One of the most hotly debated topics of what “real art” is is whether it should aim to change the world. Whether its goal should be to challenge the status quo.
People argue about this, because, for example, they think that politics cheapens art. Or they think art should be focused on the inner life of the artist instead of the outer world. Or they believe the opposite of both, that art is the best way to change the world.
This entire debate ignores something essential: what is an artist?
It’s nice to debate what “real art” is, but it’s also a distraction.
It essentially dances around that question, trying to answer it from the outside. It’s like debating a symptom instead of a diagnosis. It may help you get healthy momentarily, but it won’t get to the core of the reality.
And the core of the reality is the nature of what it means to be creative: to be creative inherently means that we question reality. It means that, whether we’re an artist or entrepreneur, we dream.
We ask, “What if?”
We ask, “Why?”
We say, “If only…”
It starts with ourselves. We ask these questions about ourselves and our art. Because an artist must constantly recreate his work, he can never be satisfied. Change is inherent to an artist, or else he withers and dies inside.
And so at the core of an artist is an essential reality: she must change the status quo. At least within herself. The status quo is the enemy, because it equals creative stagnancy, almost as bad as death.
But this inherent nature cannot be contained. And when it is, it is disastrous to the artist. It is like telling her she can use only her left hand to draw.
In other words: an artist must challenge the status quo. Not because that’s what “real art” is. But because that is part of the definition of what it means to be creative.
(This can mean many things. We may want to simply challenge the status quo of our reader, his way of looking at the world. We may want to challenge the status quo of the entire world. We may want to challenge the status quo of a particular world. And this is what people confuse about “art” vs. being an artist. The need to change the status quo is a quality of personality, not a result. What’s important is to understand that this aspect of the personality must be fed or the artist isn’t being fed his daily nutrients.)
I think it’s absolutely artists tap into this as deeply as they possibly can, to really understand it. To understand themselves. To know how they can release this part of their personality through their art. To feed themselves, and then to feed the world. Because, as I said, an artist not fully embracing himself is unhealthy for him and unhealthy for the world.
Unfortunately, artists on all ends of the spectrum tend to minimize this reality. Some are what we tend to refer to as “navel gazers”, the kinds who think art is really just “expression”. And in there is a seed of truth, but their definition of expression tends to be quite limited, focused on their emotions or their current state of being instead of their inner drive for something higher, deeper. From this, they receive the release and rush of allowing their soul to breathe, but not fully.
Then there are the “orthodox” artists, and I mean that in as pejorative a way as I can use it (especially since it’s not usually the artists who believe this but people outside beating it into them). These folks believe that an artist should do the exact opposite of fighting the status quo: they think it’s their job to uphold it. This may mean being an originalist, thinking that the only good art is old art. Or that we can only learn from the masters, and not from whatever our soul is telling us. Or they may be religious, whether in the traditional sense or the political sense, believing, essentially, that art that pushes against their beliefs is “dangerous” (and thus, so are the artists).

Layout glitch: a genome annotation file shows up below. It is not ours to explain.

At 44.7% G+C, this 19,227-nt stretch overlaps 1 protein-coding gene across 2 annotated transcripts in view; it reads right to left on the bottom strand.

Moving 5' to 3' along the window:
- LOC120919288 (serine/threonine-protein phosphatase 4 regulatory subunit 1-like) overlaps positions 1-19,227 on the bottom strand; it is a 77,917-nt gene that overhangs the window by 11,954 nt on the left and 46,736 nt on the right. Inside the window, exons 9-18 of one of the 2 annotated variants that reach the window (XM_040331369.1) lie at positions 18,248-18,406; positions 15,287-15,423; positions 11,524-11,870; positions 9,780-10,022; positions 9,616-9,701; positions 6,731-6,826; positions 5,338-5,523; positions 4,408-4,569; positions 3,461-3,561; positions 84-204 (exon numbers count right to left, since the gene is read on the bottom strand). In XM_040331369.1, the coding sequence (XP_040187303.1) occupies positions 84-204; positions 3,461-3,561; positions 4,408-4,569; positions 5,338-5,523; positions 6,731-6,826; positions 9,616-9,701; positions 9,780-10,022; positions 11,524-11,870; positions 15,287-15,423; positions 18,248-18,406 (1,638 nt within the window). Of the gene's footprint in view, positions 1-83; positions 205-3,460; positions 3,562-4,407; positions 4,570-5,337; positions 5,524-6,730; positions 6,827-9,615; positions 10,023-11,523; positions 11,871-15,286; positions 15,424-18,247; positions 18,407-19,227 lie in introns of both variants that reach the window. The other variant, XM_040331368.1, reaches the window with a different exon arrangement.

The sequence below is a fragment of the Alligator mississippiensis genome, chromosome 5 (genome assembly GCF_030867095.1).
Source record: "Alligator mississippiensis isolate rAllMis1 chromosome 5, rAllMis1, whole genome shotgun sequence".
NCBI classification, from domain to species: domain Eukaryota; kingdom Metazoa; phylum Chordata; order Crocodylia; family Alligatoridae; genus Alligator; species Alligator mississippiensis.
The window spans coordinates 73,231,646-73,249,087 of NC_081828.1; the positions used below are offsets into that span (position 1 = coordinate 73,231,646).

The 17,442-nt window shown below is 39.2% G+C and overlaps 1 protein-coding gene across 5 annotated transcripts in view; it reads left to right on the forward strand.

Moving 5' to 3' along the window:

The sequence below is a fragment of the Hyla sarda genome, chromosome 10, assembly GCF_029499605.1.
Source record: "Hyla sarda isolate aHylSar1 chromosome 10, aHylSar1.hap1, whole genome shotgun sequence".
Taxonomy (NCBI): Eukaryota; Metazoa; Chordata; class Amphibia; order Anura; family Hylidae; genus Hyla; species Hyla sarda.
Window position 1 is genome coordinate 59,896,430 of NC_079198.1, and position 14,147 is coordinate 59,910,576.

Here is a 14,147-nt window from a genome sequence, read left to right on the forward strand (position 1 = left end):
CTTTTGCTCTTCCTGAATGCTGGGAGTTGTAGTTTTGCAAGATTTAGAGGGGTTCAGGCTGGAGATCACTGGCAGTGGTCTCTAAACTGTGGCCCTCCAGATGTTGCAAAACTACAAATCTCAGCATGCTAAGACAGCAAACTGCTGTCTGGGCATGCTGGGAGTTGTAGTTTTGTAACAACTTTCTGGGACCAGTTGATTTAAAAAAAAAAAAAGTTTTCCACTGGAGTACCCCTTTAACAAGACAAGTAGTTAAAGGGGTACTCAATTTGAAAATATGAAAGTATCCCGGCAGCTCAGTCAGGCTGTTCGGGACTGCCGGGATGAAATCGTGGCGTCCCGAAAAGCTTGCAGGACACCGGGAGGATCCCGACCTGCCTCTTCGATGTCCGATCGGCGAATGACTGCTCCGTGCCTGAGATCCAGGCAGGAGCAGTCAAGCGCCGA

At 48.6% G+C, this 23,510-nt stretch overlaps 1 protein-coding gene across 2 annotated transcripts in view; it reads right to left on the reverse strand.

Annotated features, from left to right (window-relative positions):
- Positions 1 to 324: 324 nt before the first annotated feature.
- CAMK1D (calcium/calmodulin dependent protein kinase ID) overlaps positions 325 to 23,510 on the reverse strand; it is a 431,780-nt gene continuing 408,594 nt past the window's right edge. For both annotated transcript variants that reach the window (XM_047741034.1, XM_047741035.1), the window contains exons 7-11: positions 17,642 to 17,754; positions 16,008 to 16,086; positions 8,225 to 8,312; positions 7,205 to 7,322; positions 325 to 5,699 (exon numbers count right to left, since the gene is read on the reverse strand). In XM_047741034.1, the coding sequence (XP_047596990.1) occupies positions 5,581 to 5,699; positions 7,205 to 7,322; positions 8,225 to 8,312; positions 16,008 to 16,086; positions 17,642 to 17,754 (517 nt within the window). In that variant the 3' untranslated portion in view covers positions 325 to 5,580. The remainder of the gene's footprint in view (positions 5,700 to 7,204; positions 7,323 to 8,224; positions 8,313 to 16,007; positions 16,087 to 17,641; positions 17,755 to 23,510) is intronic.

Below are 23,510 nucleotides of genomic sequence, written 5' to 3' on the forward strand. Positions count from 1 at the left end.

There are more people who suppress this belief. The ones who define artists as entertainers. The ones who think art is only craft, not soul.
Which is why it matters so much that we scream from the mountaintops that these people are wrong.
An artist must challenge the status quo, because an artist is a challenge to the status quo. His heart, his mind, and his soul are always looking higher, farther. That’s what we call imagination, my friends, seeing beyond what exists and into what could exist.
Imagination is rebellion against the way things are.
Should we all be revolutionaries? Should we all be Greenwich Village civil rights protestors? Absolutely not. But maybe some of us should, maybe more of us. But there are also plenty of people who do this and are insufferable, because the challenge they present doesn’t come from their artistic soul but from a much shallower place, a political place.
We must simply allow our imagination to roam free, even if we know that when we express that imagination, it may challenge other people. It may even hurt them, in a sense, because it will scare them that someone like you, a dreamer, exists in their status quo midst.
Or it may not, maybe no one will notice, because your challenge to the status quo is so subtly beautiful that people don’t even realize what you’re doing (for example, the way literature increases people’s empathy).
What matters is that you aren’t afraid to let this part of yourself free. I truly believe that if you are creative and you examine your heart deeply enough, you will find this part of it there.
You are a questioner. A dreamer. An imaginer.
And that means, you want to change yourself, you want to change the people around, and you want to change the world in some way.
And that’s beautiful, not scary. It’s only scary to the voices on the outside, or the voices that have been shoved into your head.
It’s time to shove those voices away and connect with your soul. And let that voice be the one that speaks, uninhibited, unafraid, unleashed.
HT to Miriam Karp for inspiring this piece in a discussion on another post about art.